Just a short drive northeast of Amsterdam are the villages of Edam, Marken and Volendam, collectively known as Waterland. This is the Dutch countryside—filled with tulips, red-brick houses, quaint waterways, ubiquitous canals and lots of black and white cows! We signed up for a ship’s tour to Edam, famous for its cheese. Cheese has been the primary resource of Edam’s economy since the 16th century. The weekly cheese market was established in 1526 and continued until 1922. The cheese brought to market by local farmers on little boats would be carried to the market on cheese sledges. There, the cheese would be inspected by merchants, tested for quality, haggled over, purchased and taken to warehouses to finish aging. This process is now modernized and efficiently commercial but since 1989, the town of Edam has re-enacted the cheese market for tourists every Wednesday in July and August. We did not see a re-enactment, but we did visit the market museum. And, of course, we bought lots of cheese!!!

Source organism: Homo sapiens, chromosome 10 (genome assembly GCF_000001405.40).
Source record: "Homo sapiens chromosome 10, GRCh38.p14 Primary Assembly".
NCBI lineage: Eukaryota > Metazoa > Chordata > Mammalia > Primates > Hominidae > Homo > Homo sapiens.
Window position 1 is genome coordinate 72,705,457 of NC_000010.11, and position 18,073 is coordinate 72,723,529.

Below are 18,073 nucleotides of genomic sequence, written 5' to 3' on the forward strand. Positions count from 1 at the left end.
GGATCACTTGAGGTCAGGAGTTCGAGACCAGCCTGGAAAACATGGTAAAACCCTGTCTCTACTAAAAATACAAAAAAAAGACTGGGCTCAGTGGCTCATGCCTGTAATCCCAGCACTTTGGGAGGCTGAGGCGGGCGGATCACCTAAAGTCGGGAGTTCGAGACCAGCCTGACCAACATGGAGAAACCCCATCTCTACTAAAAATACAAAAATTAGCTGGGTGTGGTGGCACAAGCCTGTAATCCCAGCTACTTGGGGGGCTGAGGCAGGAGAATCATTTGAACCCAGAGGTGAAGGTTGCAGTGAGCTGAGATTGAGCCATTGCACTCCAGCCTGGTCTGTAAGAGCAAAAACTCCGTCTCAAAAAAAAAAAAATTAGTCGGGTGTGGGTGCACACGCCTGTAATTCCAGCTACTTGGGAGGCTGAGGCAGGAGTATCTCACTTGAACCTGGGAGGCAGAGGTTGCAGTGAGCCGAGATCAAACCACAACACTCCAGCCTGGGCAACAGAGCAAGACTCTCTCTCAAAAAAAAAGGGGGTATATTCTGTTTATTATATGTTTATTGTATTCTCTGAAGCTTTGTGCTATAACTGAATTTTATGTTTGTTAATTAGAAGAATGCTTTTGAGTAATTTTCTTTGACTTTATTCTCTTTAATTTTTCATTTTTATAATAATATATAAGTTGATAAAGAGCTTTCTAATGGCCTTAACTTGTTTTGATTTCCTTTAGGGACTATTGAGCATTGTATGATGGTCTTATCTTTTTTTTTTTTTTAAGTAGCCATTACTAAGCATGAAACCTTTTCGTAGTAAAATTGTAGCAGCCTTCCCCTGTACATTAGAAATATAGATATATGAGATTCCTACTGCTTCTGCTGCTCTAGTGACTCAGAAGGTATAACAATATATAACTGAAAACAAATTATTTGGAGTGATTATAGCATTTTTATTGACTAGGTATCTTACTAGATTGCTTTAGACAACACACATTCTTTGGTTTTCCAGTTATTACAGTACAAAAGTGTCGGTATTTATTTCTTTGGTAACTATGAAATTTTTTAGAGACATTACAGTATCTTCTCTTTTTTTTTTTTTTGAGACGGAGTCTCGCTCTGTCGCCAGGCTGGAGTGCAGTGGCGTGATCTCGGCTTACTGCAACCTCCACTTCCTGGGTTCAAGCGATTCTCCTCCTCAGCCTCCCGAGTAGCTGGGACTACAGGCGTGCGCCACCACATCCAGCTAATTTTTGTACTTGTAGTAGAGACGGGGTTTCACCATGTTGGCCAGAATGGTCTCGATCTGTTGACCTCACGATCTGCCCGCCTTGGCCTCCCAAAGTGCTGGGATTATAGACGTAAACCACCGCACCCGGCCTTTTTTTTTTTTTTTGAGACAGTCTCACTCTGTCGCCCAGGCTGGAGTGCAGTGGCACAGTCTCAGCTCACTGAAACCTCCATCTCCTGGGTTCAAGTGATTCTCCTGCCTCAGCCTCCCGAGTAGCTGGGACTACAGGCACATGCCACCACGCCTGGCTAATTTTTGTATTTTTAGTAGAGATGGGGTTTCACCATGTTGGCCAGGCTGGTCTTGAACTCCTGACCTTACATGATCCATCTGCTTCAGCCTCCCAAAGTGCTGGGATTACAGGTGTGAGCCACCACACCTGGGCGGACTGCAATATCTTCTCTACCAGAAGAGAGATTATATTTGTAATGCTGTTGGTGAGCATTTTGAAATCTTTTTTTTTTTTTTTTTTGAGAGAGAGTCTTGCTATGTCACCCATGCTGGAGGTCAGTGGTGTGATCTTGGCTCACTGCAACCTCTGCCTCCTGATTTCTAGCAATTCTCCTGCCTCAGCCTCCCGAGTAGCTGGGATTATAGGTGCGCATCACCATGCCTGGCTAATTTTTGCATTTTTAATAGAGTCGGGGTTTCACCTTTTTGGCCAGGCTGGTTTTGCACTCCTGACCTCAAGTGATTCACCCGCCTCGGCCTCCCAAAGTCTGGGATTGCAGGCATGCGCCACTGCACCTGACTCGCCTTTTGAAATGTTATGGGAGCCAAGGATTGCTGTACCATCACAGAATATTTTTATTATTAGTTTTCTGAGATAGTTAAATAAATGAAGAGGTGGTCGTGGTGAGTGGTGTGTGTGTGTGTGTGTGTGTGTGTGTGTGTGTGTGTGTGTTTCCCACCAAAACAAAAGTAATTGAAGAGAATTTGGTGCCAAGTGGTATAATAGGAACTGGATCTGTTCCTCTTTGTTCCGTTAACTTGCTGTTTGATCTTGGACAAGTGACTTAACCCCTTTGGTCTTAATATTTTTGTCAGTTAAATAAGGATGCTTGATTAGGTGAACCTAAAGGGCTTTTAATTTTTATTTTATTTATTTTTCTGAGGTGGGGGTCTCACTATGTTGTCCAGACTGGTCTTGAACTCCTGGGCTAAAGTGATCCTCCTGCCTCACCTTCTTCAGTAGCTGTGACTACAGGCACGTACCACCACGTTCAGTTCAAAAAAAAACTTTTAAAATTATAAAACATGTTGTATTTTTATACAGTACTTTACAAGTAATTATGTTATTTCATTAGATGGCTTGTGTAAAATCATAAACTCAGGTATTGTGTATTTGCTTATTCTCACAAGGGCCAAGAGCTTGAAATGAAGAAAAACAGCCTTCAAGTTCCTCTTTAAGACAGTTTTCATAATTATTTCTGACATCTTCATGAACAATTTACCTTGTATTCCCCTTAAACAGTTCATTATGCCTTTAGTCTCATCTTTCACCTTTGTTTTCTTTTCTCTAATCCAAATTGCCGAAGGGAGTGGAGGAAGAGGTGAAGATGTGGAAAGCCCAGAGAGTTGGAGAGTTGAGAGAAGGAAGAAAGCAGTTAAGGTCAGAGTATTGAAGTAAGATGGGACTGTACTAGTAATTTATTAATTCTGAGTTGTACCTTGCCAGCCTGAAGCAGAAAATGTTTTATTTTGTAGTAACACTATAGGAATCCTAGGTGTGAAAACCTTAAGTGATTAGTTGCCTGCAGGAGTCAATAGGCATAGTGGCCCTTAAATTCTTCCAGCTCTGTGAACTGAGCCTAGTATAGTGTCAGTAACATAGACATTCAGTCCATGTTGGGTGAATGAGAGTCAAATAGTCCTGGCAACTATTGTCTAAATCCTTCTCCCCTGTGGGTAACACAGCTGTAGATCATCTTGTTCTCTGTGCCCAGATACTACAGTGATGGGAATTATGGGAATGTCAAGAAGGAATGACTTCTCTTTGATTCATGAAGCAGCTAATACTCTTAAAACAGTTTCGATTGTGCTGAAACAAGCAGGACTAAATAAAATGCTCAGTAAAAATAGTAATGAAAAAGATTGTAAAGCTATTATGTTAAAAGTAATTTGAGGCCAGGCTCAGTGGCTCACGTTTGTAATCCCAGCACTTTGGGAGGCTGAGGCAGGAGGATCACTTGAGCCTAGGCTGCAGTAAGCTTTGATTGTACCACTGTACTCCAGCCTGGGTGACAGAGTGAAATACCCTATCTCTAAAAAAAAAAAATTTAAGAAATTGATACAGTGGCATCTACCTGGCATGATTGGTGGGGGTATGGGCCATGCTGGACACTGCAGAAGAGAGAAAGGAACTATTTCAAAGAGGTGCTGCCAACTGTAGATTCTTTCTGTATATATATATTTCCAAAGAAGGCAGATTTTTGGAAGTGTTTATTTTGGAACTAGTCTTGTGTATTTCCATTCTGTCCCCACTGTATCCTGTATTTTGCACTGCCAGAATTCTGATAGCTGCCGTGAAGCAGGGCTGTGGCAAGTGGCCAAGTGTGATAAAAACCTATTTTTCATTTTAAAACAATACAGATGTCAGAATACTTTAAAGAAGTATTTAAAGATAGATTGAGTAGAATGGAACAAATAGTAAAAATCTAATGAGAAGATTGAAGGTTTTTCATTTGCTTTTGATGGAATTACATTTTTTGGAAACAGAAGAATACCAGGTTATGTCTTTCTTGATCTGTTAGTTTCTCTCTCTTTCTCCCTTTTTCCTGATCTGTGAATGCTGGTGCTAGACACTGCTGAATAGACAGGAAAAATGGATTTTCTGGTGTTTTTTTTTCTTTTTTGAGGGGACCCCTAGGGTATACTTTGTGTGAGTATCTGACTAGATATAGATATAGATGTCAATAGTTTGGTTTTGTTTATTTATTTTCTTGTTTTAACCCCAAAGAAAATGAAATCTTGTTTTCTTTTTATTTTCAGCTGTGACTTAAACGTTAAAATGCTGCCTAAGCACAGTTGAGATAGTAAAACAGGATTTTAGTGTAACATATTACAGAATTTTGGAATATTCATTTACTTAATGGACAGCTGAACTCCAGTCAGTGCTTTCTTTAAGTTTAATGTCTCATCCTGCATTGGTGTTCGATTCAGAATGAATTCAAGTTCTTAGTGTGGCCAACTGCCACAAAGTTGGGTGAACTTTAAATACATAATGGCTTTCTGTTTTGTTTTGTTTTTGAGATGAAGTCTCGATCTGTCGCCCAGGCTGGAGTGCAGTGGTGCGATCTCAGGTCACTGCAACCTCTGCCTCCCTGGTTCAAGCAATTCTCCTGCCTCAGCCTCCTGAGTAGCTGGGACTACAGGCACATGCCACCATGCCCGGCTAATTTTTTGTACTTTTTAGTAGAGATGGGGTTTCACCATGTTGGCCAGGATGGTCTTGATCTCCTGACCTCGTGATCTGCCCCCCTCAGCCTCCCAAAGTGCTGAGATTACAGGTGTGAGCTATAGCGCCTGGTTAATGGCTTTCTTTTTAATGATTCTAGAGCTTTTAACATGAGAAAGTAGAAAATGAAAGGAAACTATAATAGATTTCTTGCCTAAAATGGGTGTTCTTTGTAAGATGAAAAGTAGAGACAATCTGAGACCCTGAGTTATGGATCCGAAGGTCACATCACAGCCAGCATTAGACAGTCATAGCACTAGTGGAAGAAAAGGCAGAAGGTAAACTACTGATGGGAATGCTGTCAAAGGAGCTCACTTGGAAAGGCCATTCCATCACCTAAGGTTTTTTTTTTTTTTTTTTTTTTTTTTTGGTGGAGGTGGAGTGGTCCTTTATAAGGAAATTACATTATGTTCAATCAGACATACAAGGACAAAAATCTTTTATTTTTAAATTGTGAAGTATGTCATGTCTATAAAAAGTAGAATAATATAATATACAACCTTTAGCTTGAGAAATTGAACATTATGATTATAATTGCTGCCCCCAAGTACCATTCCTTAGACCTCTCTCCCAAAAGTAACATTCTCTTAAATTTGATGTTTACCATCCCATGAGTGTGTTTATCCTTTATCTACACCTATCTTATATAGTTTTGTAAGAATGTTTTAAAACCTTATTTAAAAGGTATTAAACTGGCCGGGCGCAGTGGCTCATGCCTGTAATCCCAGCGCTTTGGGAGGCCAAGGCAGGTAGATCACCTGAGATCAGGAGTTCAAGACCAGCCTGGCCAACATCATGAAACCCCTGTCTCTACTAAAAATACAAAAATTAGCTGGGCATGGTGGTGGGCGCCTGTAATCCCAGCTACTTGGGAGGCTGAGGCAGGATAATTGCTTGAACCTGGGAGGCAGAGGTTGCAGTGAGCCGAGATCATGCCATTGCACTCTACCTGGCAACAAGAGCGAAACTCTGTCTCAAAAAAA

As a bonus, we stopped at Zaanse-Schans, a park-like village along the Zaan River with green wooden houses, small gardens and canals, lump-backed bridges, windmills, tradesmen’s workshops and quaint shops. We took far too many photos! Every blink of the eye brought a photo-worthy sight into focus!!! Take a look:
After our day in the Dutch countryside, we returned to the ship for dinner and, later, an elegant evening at the Rijks Museum. I’ll tell you all about it in the next post!